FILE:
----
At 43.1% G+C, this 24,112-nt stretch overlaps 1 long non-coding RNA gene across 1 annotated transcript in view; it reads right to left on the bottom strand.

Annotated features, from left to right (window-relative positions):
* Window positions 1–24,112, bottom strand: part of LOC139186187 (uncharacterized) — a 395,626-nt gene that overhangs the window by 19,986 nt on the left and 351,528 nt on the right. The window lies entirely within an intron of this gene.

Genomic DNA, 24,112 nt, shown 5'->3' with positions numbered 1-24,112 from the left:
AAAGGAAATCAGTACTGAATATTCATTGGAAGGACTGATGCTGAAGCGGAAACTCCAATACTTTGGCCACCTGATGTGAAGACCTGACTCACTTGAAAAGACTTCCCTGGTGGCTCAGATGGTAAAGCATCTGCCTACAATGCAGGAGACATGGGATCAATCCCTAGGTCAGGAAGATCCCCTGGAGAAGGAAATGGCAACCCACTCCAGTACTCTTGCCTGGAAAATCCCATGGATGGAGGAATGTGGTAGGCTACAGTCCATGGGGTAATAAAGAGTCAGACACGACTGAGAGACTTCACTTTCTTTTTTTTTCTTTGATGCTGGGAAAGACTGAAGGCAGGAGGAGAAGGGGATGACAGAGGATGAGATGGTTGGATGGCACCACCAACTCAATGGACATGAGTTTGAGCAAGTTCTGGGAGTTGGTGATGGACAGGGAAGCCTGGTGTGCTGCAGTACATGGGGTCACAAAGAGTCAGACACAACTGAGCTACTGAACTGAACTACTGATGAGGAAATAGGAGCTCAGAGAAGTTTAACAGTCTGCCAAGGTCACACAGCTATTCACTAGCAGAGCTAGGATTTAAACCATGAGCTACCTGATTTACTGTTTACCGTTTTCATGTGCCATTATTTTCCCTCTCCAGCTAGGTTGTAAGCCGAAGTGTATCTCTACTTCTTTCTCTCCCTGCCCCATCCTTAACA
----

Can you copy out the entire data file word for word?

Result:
At 43.1% G+C, this 24,112-nt stretch overlaps 1 long non-coding RNA gene across 1 annotated transcript in view; it reads right to left on the bottom strand.

Annotated features, from left to right (window-relative positions):
* Window positions 1–24,112, bottom strand: part of LOC139186187 (uncharacterized) — a 395,626-nt gene that overhangs the window by 19,986 nt on the left and 351,528 nt on the right. The window lies entirely within an intron of this gene.

Genomic DNA, 24,112 nt, shown 5'->3' with positions numbered 1-24,112 from the left:
AAAGGAAATCAGTACTGAATATTCATTGGAAGGACTGATGCTGAAGCGGAAACTCCAATACTTTGGCCACCTGATGTGAAGACCTGACTCACTTGAAAAGACTTCCCTGGTGGCTCAGATGGTAAAGCATCTGCCTACAATGCAGGAGACATGGGATCAATCCCTAGGTCAGGAAGATCCCCTGGAGAAGGAAATGGCAACCCACTCCAGTACTCTTGCCTGGAAAATCCCATGGATGGAGGAATGTGGTAGGCTACAGTCCATGGGGTAATAAAGAGTCAGACACGACTGAGAGACTTCACTTTCTTTTTTTTTCTTTGATGCTGGGAAAGACTGAAGGCAGGAGGAGAAGGGGATGACAGAGGATGAGATGGTTGGATGGCACCACCAACTCAATGGACATGAGTTTGAGCAAGTTCTGGGAGTTGGTGATGGACAGGGAAGCCTGGTGTGCTGCAGTACATGGGGTCACAAAGAGTCAGACACAACTGAGCTACTGAACTGAACTACTGATGAGGAAATAGGAGCTCAGAGAAGTTTAACAGTCTGCCAAGGTCACACAGCTATTCACTAGCAGAGCTAGGATTTAAACCATGAGCTACCTGATTTACTGTTTACCGTTTTCATGTGCCATTATTTTCCCTCTCCAGCTAGGTTGTAAGCCGAAGTGTATCTCTACTTCTTTCTCTCCCTGCCCCATCCTTAACA